Today's issue is really early because I have stuff to do today that interferes with my normal afternoon writing time. If I've missed a few things in today's issue that were announced later on in the day, that's why. Upside is that you get to read The Sizzle at lunch time instead of home time!
NBN Co doing more dumb things like overbuilding existing fibre networks
Before the NBN was promising fibre for everyone, fibre optic networks did exist in many new developments across Australia. When the multi-technology mix NBN rolled around, these fibre networks were encouraged to ramp up again, to fill in spots with fibre so NBN didn't have to. Instead of encouragement, NBN has decided to overbuild in those areas where fibre was installed or planned for by private companies and effectively ruining their investments. The kicker is this quote from the article: "A spokesperson for Communications Minister Mitch Fifield said in a statement that the Government was not aware of any NBN overbuilding in new developments." They don't even know what the fuck they're doing.
Apple open sources the Swift programming language, develops it in public on GitHub
If you didn't know, Swift is Apple's programming language, designed to be more powerful and easier to use than Objective-C. It's now open sourced so that hopefully, other people will use it on non-Apple devices. It's up on GitHub for everyone to play with. If you've been looking to learn to develop software, maybe Swift is a good place to start. Craig Federighi, Apple's VP of software engineering said to Arstechnica that “We think [Swift] is how really everyone should be programming for the next 20 years” and “We think it’s the next major programming language." Bold claims but if anyone can influence and industry these days, it's Apple.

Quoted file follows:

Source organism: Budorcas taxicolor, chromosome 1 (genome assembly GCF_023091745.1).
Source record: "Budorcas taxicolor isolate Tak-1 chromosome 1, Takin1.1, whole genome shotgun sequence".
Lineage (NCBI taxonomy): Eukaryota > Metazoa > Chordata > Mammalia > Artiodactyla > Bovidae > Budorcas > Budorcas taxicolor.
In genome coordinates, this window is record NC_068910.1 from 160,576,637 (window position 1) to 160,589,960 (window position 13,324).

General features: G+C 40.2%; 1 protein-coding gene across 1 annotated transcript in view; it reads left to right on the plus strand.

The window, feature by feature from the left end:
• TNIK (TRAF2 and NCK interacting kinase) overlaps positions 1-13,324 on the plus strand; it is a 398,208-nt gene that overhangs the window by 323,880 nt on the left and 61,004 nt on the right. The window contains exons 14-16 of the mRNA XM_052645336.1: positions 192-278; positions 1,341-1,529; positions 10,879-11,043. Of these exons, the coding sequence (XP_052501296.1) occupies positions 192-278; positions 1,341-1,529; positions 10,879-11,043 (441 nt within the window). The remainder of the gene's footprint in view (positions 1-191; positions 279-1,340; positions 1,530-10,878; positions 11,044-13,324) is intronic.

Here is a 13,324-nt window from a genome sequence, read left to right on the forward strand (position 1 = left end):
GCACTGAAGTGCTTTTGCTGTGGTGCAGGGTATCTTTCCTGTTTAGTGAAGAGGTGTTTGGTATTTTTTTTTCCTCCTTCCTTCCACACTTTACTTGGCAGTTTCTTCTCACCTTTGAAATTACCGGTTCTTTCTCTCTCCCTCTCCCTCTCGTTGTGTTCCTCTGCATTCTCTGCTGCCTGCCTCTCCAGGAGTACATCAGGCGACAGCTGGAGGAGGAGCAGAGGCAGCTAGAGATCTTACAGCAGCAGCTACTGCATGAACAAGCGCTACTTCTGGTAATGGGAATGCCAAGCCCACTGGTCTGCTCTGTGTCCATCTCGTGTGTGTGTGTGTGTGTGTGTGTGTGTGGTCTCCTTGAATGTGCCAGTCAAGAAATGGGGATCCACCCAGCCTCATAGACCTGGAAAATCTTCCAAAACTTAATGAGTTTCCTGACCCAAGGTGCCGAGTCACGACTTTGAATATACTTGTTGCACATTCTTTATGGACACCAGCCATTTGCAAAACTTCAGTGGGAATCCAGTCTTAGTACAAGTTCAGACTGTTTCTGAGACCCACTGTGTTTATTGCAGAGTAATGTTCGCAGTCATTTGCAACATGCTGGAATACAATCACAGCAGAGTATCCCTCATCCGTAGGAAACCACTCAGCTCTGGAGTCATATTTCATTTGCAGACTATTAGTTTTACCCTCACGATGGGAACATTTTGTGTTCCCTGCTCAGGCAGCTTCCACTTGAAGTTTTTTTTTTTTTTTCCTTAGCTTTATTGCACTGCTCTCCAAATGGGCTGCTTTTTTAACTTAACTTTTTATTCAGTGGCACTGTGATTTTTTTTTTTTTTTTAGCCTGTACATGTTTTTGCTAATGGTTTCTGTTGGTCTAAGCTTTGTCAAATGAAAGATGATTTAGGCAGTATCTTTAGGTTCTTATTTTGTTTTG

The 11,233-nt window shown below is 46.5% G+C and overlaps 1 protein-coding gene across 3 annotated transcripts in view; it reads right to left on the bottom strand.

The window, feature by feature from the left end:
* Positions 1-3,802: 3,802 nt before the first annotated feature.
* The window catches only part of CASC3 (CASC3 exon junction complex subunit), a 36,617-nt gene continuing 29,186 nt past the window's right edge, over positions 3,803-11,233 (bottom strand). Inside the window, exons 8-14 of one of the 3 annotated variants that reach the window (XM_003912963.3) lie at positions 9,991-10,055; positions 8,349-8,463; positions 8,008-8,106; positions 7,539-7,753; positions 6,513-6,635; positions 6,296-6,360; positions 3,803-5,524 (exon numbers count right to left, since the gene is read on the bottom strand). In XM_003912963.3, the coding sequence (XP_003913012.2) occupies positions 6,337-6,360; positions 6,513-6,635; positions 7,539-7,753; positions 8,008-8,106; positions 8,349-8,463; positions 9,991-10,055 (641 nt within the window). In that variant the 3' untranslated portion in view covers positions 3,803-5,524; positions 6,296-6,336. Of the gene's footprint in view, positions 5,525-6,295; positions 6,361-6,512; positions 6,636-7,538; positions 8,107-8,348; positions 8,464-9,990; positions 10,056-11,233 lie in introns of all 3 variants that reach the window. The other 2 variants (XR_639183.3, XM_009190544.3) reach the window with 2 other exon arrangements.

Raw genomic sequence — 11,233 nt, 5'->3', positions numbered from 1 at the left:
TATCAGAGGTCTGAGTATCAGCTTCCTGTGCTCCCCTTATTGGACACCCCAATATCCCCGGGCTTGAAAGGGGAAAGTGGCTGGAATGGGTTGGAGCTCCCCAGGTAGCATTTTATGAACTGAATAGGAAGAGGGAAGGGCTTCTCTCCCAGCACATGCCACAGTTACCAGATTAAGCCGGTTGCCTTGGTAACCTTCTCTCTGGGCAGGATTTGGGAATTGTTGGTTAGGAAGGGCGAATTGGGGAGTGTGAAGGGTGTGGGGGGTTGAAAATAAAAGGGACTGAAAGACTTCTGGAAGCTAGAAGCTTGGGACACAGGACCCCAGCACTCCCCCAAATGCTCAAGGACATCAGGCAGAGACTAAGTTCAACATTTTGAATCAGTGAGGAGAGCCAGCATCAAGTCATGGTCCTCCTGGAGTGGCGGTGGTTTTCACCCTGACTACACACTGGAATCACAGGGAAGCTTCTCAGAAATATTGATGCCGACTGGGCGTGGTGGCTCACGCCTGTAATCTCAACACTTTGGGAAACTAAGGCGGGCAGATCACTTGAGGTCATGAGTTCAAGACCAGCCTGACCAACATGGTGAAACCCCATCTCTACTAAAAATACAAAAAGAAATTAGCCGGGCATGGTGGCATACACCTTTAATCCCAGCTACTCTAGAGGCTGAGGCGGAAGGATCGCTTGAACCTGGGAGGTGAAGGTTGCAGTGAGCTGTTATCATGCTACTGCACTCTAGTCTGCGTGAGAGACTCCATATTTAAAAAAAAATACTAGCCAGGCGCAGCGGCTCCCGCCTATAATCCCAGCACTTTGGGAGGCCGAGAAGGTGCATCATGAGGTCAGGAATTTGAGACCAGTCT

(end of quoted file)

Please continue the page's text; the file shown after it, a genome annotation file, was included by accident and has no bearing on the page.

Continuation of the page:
Qualcomm and Xiaomi come to an agreement on patents
Qualcomm and Xiaomi have finally signed a patent licensing agreement. Xiaomi, China's largest smartphone maker is notorious for just doing whatever they want and not bothering with things like copyright and patents. Qualcomm invented a lot of the stuff almost every smartphone uses, so if you make a smartphone, Qualcomm wants their cut. This could mean we're a step closer to Xiaomi gear hitting the west legitimately, but they'd still have to deal with the other people they rip off, like Nokia and Microsoft and Apple, who all have patents Xiaomi uses and I doubt they have agreements with. Shame really, as from what I've heard, the Xiaomi phones are cheap and well made. But maybe they're only cheap because there's no patent royalties getting paid.
Windows 10 officially on the Xiaomi Mi 4
Also in Xiaomi news - Microsoft has released a version of Windows 10 for the Xiaomi Mi 4. It's available as part of the Windows Insider program and there's even has a video from Joe Belifore (head honcho of operating systems at Microsoft) saying how happy he is to make Windows available to all the Xiaomi Mi 4 users. All 10 million+ of them (as of Jan 2015). Microsoft wishes it could sell 10 million Lumias. I actually really want to try this out. The LTE enabled Mi 4 is ~$400 at DX right now and I have a 5% off coupon for DX. Hmm.
Australia isn't getting a mandatory data-breach notification law until at least 2017